The central section of the Temple is called the Sanctuary. (It is the
equivalent of the "nave" in Latin Churches.) It is called the Sanctuary because it corresponds to the "Hekhal" of
the Old Testament Temple, the "Holy Place". It represents the world redeemed by Christ Jesus.
It is here that the Faithful gather to pray. It is here that the Bishop is vested in the midst of the Faithful. It is from the Bema that the Gospel is proclaimed.
Historically the Ambo was a kind of stage that arose in the midst of
the Sanctuary. And deacons ascended it to proclaim the Gospel and intone
the litanies. Historically the Solea was a walkway that lead from the
Altar to the Ambo.
Architecturally and theologically, you will find many parallels between
the Church building and the Old Testment Temple-Tabernacle, cf. I Kings
The North & South Transepts
In the north transept there is the place for the Mystery of Forgiveness
(Confession). For the Holy Mystery of Forgiveness a Gospel book and a Cross is placed on a stand. An icon lit with a lamp hangs on the wall in front. Before these symbols, the penitent makes his confession to God - accompanied by the Priest as the representative of the Church, the Body
In the south transept of St. Elias Temple, we place the Plaschenytsia,
the Icon of the Burial of the Jesus. The Plaschenytsia is often placed on a stand which resembles a bier.
In our parish, above the Plaschenytsia hangs an icon of the Crucifixion. If needed, the south chancel can also be set up as a place for the Mystery
In the centre of the Sanctuary is an area called the "Kathedra".
On Feasts, icons are set out in the Kathedra for veneration. Likewise here, the Gospel is brought out to the Kathedra for veneration
during Matins. At Hierarchical Divine Services, it is at the Kathedra where the Bishop
will preside and be vested - hence the name.
In the Byzantine tradition, Churches do not have pews. Pews are
a Protestant worship style - where sitting
and listening to a lengthy sermon is the central component of the Service. Orthodox worship, in contrast, requires much more freedom for the human
body. Freedom to pray. Prayer in the Byzantine tradition is not done
sitting. We pray standing. We often make "reverences" - the Sign of the Cross accompanied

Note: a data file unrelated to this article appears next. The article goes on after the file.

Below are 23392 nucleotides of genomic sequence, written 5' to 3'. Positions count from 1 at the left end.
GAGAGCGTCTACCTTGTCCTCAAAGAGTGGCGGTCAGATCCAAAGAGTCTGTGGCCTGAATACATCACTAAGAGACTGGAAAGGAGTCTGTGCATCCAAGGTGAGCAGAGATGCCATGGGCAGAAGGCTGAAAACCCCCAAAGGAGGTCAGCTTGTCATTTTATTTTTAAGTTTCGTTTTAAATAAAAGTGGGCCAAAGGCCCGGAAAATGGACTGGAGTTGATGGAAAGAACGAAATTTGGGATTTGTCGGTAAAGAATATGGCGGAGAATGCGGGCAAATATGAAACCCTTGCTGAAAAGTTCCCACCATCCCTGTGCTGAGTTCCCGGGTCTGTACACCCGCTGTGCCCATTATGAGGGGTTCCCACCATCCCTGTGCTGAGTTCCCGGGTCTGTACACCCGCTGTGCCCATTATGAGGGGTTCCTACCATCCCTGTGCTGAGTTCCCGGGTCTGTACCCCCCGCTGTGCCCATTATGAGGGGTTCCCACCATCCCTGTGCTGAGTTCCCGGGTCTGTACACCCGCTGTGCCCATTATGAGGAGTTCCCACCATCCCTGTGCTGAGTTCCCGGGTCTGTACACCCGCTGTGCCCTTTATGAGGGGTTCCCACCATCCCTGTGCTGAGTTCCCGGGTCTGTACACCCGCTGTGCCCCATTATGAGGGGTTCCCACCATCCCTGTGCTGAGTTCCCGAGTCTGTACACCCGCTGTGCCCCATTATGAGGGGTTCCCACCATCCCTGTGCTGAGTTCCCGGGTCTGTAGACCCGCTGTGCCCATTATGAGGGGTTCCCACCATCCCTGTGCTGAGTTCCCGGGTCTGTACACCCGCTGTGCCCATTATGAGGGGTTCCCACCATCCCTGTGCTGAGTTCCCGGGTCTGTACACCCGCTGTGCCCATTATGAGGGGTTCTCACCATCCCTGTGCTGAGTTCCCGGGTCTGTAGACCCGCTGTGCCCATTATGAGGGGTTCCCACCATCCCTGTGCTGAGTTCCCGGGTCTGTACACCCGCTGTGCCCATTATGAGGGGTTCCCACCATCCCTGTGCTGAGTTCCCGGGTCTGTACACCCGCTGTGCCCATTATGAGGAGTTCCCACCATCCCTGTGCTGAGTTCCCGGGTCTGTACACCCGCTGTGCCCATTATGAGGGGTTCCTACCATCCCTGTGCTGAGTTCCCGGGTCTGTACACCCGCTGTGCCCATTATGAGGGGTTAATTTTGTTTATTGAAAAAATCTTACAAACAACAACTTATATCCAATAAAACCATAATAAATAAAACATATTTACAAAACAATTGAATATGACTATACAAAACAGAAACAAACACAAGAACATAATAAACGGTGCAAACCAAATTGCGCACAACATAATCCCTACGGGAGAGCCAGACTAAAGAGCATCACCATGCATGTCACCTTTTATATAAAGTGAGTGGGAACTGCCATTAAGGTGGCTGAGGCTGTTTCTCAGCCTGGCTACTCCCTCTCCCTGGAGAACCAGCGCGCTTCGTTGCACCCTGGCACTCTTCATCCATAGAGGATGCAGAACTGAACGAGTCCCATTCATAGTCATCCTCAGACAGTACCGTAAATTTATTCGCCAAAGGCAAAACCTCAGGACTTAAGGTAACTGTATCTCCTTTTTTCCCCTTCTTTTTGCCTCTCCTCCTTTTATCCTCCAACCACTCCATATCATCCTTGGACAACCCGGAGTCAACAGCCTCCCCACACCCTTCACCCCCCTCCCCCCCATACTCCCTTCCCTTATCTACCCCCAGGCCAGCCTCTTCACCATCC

by a profound bow. During the various Fast Seasons, we make many Prostrations or Poklony (i.e. "Full
In addition there are various Services and rituals which require that
people move about, e.g.: veneration of the Gospel book at Liturgy and
Matins, Veneration of Icons, Myrovannya at Vigil, etc. Even the simplest of these ways to pray and worship would be seriously
hampered if not altogether impeded altogether by making people sit in
As Fr. Andriy Chirovsky, Ph.D. (Director of the Sheptytsky Institute
of Eastern Christian Studies) says in his article"Anathema 'Sit': Some Reflections on Pews in Eastern Christian Churches and their Effects
(Diakonia, Vol.XV, No.2, 1980 at 173): "Pews are basically unsuited to the fundamental liturgical postures. I defy anyone but a contortionist to make a prostration in the
middle of a pew. We make frequent prostrations in the Eastern Churches, not because
it is required, but because our bodies have something to say to God,
to neighbour, and to our very selves, just as our minds and our speech
do. And yet our bodies - half our earthly selves - are sentenced to
silence in a church with pews." In other words, our prayer and worship requires a freedom and space
that pews do not allow.
The absence of pews also has great benefits for our children who are free to play quietly with toys,
colouring books, or even each other. They can roam about a little if they get
restless, knowing some helpful adult will watch out for them. They are free to kiss icons and help light and blow out candles, wandering up and geting close to "the
action" of any ceremony. They learn by watching and doing...something that is more difficult if all they have to look at is the back of a pew.
Of course for the elderly and infirm (or those who are just tired), there
are benches along the wall, and people are quite welcome to sit if they